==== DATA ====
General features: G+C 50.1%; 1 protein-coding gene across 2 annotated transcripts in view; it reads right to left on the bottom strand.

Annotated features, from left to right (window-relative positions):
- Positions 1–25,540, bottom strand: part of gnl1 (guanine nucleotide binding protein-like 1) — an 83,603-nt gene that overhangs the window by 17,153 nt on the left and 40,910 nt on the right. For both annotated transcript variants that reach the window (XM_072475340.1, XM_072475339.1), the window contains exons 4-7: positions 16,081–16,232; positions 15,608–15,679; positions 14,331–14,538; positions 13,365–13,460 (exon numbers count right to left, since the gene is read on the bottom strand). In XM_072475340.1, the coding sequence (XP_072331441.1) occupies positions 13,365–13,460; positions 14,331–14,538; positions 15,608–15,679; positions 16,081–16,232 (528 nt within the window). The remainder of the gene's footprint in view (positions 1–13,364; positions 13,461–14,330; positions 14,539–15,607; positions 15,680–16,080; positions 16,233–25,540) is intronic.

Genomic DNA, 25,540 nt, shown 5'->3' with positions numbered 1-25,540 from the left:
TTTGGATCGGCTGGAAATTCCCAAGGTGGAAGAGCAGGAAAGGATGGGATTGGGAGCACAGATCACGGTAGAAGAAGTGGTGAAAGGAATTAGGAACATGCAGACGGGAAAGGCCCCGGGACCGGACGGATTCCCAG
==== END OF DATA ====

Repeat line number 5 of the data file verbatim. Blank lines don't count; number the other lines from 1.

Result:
TTTGGATCGGCTGGAAATTCCCAAGGTGGAAGAGCAGGAAAGGATGGGATTGGGAGCACAGATCACGGTAGAAGAAGTGGTGAAAGGAATTAGGAACATGCAGACGGGAAAGGCCCCGGGACCGGACGGATTCCCAG